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Meet the anonymous calendar artists of Sivakasi

Meet the anonymous calendar artists of Sivakasi

Temple murals, proscenium theatre, cinema ... religious calendars that adorn homes across the country are underrated, but have rich artistic influences

They have never held an art exhibition, but their pictures turn up on walls regularly — and stay there until the year ends. These are the anonymous calendar artists of Sivakasi, Tamil Nadu.

Calendar art, especially in southern India, is a genre that recasts the old skill of temple murals into a new mould, aided by techniques that are drawn from proscenium theatre, cinema and British colonial perspectives, with a uniquely Indian sensibility.

From the 18th Century, the printing press and celebrated artists like Raja Ravi Varma have helped to create a mass market for religious pictures, especially in Hindu iconography. Annual calendars blended the commercial and spiritual aspects of the art into a booming industry.

Before computerisation introduced automated printing, hundreds of illustrators used to gather in Sivakasi towards the end of the year to start drawing what are known as ‘God pictures’ in industry parlance, for the following year’s calendars.

Today, anecdotal evidence suggests that there are only around eight to nine artists who specialise in drawing devotional pictures in Tamil Nadu. MetroPlus talks to three.

Finding appreciation online

At 83, Sivakasi-based S Murugakani’s career is enjoying a renaissance of sorts during the lockdown. “My grandson, who is studying Visual Communications in Coimbatore, has been spending lockdown at home with me. He has been uploading my video tutorials on his YouTube channel. The viewer response has been very encouraging,” chuckles Murugakani over the phone from Sivakasi.

Born in Elayirampannai in Virudhunagar district in 1937, Murugakani migrated to Sivakasi after finishing school in 1955 to realise his ambition of becoming a full-time illustrator. “I was fortunate to meet the noted calendar artist C Kondiah Raju (1898-1972) when I was in school in Kovilpatti. He gifted me a freehand drawing that inspired me to take up art professionally,” says Murugakani.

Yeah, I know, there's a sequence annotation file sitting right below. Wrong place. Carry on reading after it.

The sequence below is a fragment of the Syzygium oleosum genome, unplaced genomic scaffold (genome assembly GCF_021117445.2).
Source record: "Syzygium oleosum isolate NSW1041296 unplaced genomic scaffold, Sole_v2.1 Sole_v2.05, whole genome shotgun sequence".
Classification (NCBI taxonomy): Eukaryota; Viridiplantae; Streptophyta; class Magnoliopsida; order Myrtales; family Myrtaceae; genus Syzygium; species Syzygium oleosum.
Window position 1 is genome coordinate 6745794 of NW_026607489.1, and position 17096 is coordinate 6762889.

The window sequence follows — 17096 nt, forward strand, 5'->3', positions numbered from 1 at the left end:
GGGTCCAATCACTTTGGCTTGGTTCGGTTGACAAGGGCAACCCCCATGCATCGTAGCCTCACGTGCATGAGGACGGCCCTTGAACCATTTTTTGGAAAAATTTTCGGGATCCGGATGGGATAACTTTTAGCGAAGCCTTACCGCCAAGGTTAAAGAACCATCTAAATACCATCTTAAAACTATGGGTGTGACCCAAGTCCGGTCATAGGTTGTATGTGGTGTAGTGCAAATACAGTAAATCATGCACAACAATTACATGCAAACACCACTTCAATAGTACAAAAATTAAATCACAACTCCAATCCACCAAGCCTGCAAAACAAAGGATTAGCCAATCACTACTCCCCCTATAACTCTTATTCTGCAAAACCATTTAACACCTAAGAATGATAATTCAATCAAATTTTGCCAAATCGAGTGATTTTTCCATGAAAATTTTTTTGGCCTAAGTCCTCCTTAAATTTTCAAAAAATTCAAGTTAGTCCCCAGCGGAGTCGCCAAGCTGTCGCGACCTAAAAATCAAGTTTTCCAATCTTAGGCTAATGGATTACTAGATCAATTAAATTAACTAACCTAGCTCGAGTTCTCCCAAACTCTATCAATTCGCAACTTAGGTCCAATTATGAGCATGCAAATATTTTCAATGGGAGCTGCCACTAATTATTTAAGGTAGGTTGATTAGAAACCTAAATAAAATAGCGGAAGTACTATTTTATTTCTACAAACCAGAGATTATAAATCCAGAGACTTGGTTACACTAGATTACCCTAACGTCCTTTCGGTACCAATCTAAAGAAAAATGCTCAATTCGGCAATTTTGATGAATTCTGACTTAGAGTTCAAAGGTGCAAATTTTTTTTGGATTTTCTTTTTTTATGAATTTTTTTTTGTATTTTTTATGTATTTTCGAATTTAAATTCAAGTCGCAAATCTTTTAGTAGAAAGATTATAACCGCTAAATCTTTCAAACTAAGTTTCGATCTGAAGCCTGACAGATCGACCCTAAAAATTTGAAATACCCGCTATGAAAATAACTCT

After 11 years as an apprentice to commercial artist Ravi, Murugakani decided to launch his career from a home-based studio in 1967.

Besides calendar work, he is kept busy with private art commissions from corporate companies. “Even though the subjects are all devotional, calendars have to present ideas differently every year. I have to understand what the client wants, and draw according to his or her request, while staying true to the deity’s iconography,” says Murugakani. Often, the veteran artist has been taken to historic temples by his clients to make sketches of the deities there. “Since photography was banned in temples until quite recently, I used to take paper and pencil colours to make preliminary drawings of the resident deities in the shrines. I would then come back and work on the original painting for three to four weeks,” he says.

“Among the more memorable of these trips was the one to the Sri Dhandayuthapani Swamy temple of Palani in 1980, where I was shown some of the rare jewels and weapons that adorn Lord Murugan, which I sketched separately. I did a portrait of the lord in Raja Alangaram (royal costume), which was well-received. My paintings of the Ayyappan Temple have been used for over 40 years,” says Murugakani.

Many of his paintings have also played a cameo role in old Tamil films. “I always feel thrilled when I spot my pictures in many of the prayer room scenes of movies,” he says.

Murugakani remains partial to poster paints, and sources them locally. He has retained around 10-20 of paintings in his personal collection. “A painting attains divine qualities when we paint the deity’s eyes. Until then, it is just a picture. The appreciation I get from the observer is far more satisfying than any monetary gain,” he says.

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